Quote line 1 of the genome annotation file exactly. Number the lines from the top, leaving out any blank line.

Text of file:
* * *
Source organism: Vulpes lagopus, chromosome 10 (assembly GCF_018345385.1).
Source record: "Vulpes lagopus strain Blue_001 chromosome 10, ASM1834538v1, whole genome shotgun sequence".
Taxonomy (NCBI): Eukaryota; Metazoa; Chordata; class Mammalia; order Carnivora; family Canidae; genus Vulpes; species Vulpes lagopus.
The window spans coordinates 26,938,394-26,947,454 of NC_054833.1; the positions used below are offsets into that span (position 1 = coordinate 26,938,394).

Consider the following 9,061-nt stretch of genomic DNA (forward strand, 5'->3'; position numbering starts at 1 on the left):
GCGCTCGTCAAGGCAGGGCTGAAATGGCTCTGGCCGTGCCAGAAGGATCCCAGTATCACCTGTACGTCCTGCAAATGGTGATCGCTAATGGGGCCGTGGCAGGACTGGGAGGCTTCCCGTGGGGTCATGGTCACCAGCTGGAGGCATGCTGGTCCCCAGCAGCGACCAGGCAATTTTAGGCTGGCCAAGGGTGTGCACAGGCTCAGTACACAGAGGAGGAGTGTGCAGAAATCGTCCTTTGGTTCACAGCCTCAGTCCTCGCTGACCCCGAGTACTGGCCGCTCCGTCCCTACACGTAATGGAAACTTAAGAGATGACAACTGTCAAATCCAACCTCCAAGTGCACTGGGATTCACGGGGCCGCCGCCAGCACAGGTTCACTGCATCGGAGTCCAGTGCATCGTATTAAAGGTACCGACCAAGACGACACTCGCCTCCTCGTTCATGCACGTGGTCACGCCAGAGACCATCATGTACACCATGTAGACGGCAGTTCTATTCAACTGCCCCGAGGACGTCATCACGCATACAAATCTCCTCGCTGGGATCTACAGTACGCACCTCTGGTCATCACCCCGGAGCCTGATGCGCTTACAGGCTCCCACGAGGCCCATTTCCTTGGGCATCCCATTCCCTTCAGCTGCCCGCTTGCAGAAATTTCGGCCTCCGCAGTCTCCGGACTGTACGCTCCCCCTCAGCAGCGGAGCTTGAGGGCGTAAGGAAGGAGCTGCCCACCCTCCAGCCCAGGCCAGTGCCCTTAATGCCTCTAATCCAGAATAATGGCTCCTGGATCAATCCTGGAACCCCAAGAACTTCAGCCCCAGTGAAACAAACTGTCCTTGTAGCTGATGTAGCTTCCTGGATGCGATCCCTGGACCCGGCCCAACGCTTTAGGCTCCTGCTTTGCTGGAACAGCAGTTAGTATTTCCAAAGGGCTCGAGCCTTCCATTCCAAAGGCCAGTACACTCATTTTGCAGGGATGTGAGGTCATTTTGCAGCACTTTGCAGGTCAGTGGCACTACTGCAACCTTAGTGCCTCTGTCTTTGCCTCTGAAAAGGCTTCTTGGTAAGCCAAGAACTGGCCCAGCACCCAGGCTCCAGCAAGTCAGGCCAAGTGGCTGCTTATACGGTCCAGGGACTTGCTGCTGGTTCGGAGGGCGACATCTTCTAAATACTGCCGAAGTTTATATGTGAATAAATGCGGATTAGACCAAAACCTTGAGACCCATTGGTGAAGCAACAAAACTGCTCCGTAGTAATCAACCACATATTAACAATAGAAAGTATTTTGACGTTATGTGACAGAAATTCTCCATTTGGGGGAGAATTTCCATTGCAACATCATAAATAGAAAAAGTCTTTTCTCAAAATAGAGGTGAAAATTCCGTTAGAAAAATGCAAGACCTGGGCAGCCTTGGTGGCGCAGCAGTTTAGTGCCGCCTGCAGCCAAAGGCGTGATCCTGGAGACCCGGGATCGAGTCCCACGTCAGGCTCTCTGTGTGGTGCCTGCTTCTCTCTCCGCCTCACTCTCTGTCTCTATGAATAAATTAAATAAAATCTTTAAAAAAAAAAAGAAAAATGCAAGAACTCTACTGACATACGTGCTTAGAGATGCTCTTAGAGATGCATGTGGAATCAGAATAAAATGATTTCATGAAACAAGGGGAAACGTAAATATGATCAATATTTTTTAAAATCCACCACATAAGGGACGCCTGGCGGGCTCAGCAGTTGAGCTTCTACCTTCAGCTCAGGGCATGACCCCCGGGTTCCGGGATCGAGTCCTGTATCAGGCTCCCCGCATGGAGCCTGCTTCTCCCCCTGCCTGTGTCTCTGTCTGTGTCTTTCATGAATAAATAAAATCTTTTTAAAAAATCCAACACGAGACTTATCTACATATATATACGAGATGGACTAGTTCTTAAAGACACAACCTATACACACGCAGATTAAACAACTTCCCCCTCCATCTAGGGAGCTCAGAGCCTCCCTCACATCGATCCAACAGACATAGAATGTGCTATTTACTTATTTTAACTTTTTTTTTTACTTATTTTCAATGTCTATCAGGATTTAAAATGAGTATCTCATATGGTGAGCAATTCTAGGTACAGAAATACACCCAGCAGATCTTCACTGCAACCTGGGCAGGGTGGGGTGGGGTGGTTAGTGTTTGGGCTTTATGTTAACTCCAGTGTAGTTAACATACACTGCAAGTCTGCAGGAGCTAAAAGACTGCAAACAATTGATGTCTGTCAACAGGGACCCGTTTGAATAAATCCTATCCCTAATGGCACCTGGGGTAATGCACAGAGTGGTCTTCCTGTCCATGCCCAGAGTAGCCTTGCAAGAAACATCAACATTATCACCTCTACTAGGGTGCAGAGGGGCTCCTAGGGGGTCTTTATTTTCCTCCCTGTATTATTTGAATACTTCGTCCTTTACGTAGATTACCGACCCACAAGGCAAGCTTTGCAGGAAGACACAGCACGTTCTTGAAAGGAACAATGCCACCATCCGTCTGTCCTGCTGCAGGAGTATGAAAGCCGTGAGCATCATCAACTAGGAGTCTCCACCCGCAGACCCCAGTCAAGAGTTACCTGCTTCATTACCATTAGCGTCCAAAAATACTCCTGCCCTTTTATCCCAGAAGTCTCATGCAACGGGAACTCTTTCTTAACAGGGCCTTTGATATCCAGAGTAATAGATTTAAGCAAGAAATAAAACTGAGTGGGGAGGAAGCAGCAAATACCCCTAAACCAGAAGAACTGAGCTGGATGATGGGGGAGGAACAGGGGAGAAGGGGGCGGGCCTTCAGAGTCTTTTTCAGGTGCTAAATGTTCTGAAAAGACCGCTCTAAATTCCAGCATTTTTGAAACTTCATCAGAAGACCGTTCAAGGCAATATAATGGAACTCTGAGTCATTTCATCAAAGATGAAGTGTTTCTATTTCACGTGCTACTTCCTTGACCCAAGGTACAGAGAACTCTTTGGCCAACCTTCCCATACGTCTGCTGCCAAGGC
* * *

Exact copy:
Source organism: Vulpes lagopus, chromosome 10 (assembly GCF_018345385.1).